One day I shall write a screenplay. It will go something like this: Teenage girl meets teenage boy. Teenage boy acts like a jerk. Teenage girl recognizes that he’s a jerk and ends their relationship. The end. OSCAR.
The above scenario isn’t what happens in “The Spectacular Now,” out Friday — or in any other teen romance. In “Now,” Sutter (Miles Teller) meets Aimee (the excellent Shailene Woodley). He’s popular but bad; she’s not popular but good. You know the rest of the story. I know the rest of the story. And I’m tired of this particular story.
Every tale needs conflict (which is why my film “Girl Doesn’t Date Jerk” would actually be really boring), and storytellers have only so many conflicts to choose from. But I find myself completely through with films that instruct me to want the Good Girl to fix the Bad Boy. It’s trite, it’s cloying, and, frankly, it’s damaging.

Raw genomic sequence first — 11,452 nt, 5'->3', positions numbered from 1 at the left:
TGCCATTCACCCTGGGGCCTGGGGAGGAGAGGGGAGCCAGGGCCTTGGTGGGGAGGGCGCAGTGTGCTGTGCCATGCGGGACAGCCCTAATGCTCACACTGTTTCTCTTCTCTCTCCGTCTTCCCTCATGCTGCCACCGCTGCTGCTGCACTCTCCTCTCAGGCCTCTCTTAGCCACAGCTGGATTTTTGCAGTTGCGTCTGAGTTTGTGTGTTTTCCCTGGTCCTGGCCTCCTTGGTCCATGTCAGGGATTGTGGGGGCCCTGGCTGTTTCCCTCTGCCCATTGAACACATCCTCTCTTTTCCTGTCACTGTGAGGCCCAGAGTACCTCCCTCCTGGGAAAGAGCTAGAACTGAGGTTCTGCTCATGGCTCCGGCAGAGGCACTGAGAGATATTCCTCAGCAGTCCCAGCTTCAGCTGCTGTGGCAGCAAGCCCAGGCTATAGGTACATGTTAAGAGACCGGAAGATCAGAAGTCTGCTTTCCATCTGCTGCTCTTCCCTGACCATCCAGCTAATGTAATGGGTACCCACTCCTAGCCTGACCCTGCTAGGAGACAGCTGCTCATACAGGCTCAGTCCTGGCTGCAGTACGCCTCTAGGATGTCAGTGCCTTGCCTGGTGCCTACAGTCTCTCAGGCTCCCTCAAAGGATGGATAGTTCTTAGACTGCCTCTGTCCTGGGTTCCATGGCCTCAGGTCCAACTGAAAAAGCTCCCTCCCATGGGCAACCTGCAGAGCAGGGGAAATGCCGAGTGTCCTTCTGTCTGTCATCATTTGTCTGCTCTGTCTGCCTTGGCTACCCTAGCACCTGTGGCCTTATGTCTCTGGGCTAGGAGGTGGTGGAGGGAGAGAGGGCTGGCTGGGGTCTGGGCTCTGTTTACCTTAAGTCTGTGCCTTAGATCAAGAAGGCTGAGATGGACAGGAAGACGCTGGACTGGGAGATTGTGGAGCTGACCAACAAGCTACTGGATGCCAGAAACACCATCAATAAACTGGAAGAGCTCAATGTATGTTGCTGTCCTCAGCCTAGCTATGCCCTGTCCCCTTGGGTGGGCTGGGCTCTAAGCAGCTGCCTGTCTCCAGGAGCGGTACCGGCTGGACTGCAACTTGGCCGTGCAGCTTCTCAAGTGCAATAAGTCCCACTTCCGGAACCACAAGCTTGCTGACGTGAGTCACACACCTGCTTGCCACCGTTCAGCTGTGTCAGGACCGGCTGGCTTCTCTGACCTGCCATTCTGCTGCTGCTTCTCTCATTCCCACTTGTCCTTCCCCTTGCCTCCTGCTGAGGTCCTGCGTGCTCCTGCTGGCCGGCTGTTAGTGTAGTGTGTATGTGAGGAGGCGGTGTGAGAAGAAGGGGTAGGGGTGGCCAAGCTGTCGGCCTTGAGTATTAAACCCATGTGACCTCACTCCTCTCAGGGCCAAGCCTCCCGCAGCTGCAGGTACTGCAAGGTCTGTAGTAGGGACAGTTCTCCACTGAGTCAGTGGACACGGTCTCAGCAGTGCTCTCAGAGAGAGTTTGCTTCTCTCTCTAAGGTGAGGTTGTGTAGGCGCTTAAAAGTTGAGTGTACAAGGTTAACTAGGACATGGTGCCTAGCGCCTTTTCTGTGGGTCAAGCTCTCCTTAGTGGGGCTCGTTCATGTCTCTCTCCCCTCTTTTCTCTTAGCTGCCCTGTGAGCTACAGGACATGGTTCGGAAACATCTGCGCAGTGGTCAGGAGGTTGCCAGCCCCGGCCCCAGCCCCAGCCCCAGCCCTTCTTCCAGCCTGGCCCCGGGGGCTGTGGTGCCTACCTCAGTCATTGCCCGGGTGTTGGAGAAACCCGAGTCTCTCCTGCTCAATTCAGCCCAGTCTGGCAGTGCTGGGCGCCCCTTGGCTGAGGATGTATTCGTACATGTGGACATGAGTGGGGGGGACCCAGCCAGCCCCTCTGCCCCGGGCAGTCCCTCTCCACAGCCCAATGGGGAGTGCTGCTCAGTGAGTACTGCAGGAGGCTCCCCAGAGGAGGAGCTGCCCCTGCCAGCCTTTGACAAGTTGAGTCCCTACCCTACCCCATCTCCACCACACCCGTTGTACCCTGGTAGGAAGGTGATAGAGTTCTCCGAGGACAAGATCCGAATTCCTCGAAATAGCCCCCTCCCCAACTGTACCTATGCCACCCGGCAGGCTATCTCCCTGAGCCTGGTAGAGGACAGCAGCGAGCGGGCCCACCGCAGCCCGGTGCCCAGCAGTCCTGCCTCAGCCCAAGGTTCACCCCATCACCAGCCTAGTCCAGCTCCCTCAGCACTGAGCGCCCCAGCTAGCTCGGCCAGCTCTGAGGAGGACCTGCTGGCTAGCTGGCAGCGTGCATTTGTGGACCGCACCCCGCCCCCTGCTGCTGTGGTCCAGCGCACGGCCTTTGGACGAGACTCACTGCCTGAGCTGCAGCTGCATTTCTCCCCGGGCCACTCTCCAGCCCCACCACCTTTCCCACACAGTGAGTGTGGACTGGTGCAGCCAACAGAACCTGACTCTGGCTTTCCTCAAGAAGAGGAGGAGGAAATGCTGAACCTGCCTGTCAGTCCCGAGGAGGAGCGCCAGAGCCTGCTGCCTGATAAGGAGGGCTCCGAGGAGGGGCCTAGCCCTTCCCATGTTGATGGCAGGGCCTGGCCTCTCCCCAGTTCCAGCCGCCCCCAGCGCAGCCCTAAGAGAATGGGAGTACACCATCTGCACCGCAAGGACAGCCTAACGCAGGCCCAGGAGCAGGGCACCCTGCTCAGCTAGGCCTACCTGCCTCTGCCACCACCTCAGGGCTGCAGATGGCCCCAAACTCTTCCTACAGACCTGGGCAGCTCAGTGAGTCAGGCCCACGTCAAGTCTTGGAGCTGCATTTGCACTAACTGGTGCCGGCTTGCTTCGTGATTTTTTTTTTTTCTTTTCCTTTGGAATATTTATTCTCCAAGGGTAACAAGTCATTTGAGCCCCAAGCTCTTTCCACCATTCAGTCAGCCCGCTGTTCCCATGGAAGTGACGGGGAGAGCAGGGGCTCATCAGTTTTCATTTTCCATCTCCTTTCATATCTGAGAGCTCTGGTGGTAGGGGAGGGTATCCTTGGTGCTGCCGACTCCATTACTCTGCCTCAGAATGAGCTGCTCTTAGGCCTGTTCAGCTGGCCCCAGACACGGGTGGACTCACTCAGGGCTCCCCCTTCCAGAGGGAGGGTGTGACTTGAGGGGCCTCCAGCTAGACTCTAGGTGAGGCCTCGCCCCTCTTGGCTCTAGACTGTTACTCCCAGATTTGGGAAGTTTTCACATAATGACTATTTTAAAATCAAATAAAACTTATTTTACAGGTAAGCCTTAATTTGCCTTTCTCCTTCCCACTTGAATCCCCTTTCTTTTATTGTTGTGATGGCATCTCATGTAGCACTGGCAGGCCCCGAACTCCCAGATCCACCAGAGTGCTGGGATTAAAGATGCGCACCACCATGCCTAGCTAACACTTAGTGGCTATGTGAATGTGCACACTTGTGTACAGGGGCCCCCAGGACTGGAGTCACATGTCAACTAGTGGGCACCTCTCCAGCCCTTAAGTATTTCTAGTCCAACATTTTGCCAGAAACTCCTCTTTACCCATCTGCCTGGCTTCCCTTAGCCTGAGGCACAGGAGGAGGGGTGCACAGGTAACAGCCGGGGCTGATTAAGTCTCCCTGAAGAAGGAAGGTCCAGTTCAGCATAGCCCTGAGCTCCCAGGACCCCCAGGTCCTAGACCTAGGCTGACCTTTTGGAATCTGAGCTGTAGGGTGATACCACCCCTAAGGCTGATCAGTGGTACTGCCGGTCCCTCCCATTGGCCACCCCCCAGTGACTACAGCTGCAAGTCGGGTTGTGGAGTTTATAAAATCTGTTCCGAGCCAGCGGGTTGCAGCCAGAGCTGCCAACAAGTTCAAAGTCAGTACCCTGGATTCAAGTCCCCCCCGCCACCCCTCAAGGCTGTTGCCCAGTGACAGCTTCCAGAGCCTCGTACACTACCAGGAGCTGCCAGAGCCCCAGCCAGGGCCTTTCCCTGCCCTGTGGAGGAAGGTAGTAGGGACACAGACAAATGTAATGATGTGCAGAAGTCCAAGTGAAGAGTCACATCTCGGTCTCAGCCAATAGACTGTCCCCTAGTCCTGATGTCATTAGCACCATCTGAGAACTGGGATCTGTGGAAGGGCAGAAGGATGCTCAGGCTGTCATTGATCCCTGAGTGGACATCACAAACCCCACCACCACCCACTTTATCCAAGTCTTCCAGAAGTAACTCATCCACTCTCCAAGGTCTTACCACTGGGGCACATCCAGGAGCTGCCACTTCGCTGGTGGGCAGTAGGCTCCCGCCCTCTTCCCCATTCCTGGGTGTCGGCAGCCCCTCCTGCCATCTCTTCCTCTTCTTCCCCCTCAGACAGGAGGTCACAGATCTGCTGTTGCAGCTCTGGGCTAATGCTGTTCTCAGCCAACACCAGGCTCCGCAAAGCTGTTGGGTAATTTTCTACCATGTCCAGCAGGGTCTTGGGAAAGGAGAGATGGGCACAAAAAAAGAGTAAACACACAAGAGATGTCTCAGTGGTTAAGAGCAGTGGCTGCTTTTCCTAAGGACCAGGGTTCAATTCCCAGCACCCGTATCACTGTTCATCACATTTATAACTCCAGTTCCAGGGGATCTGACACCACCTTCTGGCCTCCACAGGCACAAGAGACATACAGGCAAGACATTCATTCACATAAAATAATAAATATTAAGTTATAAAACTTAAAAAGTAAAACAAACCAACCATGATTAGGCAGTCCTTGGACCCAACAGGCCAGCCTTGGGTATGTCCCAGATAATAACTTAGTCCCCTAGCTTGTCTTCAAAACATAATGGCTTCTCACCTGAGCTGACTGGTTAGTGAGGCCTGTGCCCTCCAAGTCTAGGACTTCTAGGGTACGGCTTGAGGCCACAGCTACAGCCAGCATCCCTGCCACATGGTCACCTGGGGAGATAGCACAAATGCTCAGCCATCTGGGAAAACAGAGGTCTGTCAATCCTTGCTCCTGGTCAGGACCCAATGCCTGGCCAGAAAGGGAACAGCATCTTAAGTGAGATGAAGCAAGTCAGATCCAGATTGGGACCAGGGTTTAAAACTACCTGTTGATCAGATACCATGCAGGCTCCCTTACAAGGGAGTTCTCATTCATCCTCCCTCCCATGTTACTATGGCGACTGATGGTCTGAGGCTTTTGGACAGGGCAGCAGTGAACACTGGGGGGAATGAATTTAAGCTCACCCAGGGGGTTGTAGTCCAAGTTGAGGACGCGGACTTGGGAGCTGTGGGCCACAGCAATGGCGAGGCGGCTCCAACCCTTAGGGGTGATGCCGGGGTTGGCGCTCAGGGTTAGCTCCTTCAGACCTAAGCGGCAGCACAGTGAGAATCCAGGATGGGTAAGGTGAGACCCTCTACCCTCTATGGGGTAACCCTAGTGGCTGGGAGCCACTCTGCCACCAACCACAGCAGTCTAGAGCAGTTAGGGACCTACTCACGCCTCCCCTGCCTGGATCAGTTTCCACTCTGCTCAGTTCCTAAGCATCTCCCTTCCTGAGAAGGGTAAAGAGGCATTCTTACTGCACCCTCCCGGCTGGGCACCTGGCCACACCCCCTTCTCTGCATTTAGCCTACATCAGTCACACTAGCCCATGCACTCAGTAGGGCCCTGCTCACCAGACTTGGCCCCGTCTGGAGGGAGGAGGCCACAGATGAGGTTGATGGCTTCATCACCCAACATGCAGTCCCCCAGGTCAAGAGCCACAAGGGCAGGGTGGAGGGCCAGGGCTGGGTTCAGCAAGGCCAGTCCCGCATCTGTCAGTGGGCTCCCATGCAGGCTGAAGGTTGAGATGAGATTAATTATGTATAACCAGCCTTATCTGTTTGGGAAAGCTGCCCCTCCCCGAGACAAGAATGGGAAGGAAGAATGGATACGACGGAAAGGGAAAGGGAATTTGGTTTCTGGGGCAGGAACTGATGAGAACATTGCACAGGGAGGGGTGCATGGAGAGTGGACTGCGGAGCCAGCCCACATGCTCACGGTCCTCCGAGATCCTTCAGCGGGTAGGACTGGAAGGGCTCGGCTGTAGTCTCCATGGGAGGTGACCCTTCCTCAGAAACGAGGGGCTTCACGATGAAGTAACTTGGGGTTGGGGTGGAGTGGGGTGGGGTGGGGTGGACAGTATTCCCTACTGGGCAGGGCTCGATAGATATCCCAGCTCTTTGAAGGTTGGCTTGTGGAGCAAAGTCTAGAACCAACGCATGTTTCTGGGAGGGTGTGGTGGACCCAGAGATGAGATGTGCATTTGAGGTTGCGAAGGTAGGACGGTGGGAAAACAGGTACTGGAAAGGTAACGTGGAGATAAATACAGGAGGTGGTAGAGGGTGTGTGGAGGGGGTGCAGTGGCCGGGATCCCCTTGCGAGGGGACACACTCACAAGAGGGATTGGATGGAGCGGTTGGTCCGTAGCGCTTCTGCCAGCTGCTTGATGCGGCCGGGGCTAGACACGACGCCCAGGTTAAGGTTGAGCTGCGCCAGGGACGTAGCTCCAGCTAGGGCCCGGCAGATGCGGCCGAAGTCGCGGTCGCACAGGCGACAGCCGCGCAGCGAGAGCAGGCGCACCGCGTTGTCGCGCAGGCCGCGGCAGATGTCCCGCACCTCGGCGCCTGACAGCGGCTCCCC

The worst example in recent memory is the quasi-abusive relationship between Edward and Bella in the “Twilight” series. Here’s a hint: If a guy sneaks into your room to watch you sleep, if a guy won’t answer any questions about himself, if a guy tells you he wants to kill you, DO NOT DATE THAT GUY. Sutter and Aimee’s relationship never reaches the biting stage, but Sutter repeatedly tells Aimee he’s bad for her. I wish she had listened just once.
This storytelling trope doesn’t shed any new light on relationships. All it does is feed the mentality that women are the force of good, capable of fixing a broken man through the power of love. But staying with a jerk isn’t proof that you love him. It’s proof that you think, for some reason, that you deserve a jerk, that love is only love if you struggle, and that anything easy isn’t worth having.
But love can exist without rain-soaked shouting matches, without emotional cruelty, without an accidental backhand to the face. That quiet love may not sell tickets, but “The Spectacular Now” is trying to sell us a tired story that never should have been told in the first place.